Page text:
We had an attorney on not too long ago, Geoff Cockrell from McGuireWoods. He is the practice leader for the private equity part of that practice. I don’t know if you know those people, but if you don’t, that’s somebody you definitely should get introduced to and I’m happy to do that.

An assessment provides a basis for the business going forward versus technology. Click To Tweet

I’d love to have the opportunity. I would say the greatest asset that we can be to any private equity organization, venture capital or law firm is knowledge. Let us help you help your clientele. We are the subject matter experts that can help define and help you mitigate the bumps in the road of a deal and be able to negotiate positive or negative the reality of the technology. That’s what we do well.

This is an issue that’s not going away. It’s only probably going to escalate. It’s something that more and more people are going to start hearing about and doing. It might not seem to some of the smaller clients that are reading the blog. You have to be aware that this is a threat out there and it could cause some significant monetary damages and reputation damages as well, which go way beyond what the monetary damages are.

The brand reputation is significant. No one wants to have a political or marketing nightmare that happens when you hear a large organization had a breach or had an incident. To modify this to the middle market, the best example that I can give is protecting your assets against the ability to do business with your clients and your new potential clients. If new potential clients here are aware that you had a data leakage issue or a cyber incident, they could be not wanting to work with you because they don’t know what’s at risk. Contractually, in our industry, we see a lot of companies going to where they have master service agreements and they have flow downs saying, “You will protect our data and your data or we will not do business with you.” From a business development standpoint, it enables companies that have gone through an assessment, that have had penetration tests, who have great policies and procedures in place to use that as a positive marketing tool to get new business because their competition is not doing that.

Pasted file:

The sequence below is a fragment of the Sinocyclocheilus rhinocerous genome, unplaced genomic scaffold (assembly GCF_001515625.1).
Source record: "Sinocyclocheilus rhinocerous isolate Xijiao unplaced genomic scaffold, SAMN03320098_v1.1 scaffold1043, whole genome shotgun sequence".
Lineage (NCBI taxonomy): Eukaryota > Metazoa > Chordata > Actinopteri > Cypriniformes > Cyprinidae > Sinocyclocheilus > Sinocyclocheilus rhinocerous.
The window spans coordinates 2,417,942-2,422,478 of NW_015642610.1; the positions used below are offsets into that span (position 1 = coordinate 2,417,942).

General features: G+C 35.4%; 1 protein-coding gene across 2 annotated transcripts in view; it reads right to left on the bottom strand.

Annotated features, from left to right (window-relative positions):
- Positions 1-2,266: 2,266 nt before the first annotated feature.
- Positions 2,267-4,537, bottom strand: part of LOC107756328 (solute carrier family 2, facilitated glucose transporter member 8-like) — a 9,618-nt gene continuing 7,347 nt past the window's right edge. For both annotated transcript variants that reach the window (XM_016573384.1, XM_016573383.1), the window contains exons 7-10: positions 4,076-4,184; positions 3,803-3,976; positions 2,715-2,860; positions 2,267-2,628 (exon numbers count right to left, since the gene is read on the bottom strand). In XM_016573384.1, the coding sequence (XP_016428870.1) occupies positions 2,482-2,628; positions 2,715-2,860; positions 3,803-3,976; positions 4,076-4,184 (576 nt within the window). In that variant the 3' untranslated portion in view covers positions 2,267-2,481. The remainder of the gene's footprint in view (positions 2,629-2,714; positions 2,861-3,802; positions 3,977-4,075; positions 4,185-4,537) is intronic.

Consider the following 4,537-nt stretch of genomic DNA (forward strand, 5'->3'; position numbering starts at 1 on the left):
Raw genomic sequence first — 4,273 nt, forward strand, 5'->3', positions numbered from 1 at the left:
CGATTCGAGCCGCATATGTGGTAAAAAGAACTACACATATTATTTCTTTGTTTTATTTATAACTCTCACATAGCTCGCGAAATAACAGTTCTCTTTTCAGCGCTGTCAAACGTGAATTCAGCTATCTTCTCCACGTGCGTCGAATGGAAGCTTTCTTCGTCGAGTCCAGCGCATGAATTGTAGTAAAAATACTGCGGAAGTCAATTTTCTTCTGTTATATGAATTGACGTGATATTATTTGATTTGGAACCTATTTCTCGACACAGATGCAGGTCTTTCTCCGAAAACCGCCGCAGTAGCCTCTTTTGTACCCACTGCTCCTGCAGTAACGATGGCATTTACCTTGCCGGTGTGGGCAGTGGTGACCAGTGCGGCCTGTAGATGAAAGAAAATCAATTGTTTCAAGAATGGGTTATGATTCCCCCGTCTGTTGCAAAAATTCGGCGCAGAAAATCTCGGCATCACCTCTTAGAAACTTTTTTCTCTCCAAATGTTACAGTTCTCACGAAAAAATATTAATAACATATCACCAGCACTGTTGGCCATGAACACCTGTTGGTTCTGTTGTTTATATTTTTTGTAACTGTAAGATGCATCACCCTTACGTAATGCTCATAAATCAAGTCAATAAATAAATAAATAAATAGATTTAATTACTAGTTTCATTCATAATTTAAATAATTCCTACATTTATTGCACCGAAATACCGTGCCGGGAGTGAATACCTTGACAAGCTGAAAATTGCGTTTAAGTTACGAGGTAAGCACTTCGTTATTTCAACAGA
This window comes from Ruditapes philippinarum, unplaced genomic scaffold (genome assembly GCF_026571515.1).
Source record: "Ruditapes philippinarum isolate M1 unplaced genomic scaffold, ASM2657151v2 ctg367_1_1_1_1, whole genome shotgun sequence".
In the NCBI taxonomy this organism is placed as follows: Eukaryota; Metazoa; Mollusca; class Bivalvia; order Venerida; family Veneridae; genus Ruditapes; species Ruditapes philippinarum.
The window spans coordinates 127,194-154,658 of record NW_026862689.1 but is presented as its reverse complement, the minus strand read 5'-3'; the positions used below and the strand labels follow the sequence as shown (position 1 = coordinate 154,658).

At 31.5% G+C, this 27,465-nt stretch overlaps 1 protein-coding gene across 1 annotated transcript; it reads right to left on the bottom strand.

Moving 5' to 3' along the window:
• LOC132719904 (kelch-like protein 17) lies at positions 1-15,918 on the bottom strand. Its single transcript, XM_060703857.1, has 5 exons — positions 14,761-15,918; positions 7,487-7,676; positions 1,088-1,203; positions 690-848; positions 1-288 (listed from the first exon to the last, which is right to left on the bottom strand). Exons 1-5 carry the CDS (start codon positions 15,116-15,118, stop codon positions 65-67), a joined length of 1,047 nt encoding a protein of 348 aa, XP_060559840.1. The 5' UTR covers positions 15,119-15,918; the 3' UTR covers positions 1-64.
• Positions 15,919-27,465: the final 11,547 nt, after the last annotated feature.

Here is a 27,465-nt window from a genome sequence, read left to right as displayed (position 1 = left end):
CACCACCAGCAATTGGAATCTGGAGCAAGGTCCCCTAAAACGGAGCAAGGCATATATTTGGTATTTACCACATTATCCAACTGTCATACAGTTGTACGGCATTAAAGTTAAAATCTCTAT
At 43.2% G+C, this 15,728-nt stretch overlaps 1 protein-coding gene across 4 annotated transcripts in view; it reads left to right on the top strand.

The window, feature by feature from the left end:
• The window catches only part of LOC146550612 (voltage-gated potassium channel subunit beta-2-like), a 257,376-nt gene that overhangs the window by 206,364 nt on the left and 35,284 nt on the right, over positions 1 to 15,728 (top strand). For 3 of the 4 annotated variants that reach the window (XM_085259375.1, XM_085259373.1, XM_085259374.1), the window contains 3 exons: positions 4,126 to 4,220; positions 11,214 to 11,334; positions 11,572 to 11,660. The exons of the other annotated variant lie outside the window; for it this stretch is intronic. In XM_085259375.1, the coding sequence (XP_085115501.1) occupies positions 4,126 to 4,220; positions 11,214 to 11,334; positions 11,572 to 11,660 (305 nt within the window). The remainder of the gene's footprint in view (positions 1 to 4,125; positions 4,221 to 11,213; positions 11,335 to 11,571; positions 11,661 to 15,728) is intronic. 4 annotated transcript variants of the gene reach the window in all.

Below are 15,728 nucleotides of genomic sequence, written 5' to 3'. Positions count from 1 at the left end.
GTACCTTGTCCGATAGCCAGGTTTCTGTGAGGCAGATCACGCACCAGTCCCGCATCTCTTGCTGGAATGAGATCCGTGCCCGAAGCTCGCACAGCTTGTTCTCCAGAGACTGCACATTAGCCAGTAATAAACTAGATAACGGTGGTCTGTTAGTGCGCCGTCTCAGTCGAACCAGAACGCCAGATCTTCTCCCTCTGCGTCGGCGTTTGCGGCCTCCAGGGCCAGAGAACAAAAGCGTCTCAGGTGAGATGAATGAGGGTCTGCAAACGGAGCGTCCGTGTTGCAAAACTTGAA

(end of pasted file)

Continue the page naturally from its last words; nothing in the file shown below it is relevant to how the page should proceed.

Craig, this has been great information. I learned a ton. Is there anything that we didn’t hit on that would be important for the M&A Unplugged Community to know?

The one thing that I would leave with you and the rest of the M&A Community that reads this blog would be knowledge. If we can understand what the business driver for any deal is, the idea here is we want to protect and uncover flaws that are normally hidden so that the deal goes through and it doesn’t cost the acquirer or the seller dollars. At the end of the day, it’s all about dollars and cents, and that’s what we want to do. We would love to get a true cost of the deal and protect against vulnerabilities that you might not be aware of.

Craig, if people wanted to get in touch with you to learn more, how could they reach you?

They can reach me at [email protected]. I can also be reached by phone, area code (847) 323-4001.

Craig, thanks so much. It’s a pleasure having you here.

Domenic, it’s been all my pleasure. Thank you for having me.

M&A Unplugged Community, let me recap a few things that came up during our conversation here with Craig. Number one, US companies are the number one target in the world for cyberattacks. People are trying to pierce our networks, get to our data and we need to be diligent about protecting that. The average cyberattacks, as you heard Craig talk about, was somewhere between 400,000 and several million dollars for lower-middle market companies. Those are not small numbers. What blew my mind is it takes about 200 days even to identify that you’ve had an attack.

Think about all the things that somebody could be gathering from your data that you don’t even know is happening. We also talked about insurance. Go back and check your policies, make sure that your insurance policy covers cyberattacks. If not, have your insurance agent amend that and make sure you’ve got the right coverage. The last thing, probably in my view, the most important to the longevity of the business is the brand reputation hit that you could take if you do suffer a cyberattack and your client’s data or other data is taken and used in some other ways. If you would like to learn more about the process of acquiring or selling a business, please visit our website at or feel free to reach out to me at [email protected]. I look forward to seeing you again on the next episode of the M&A Unplugged show. Until then, please remember that scaling, acquiring, or selling a business takes time, preparation, and proper knowledge.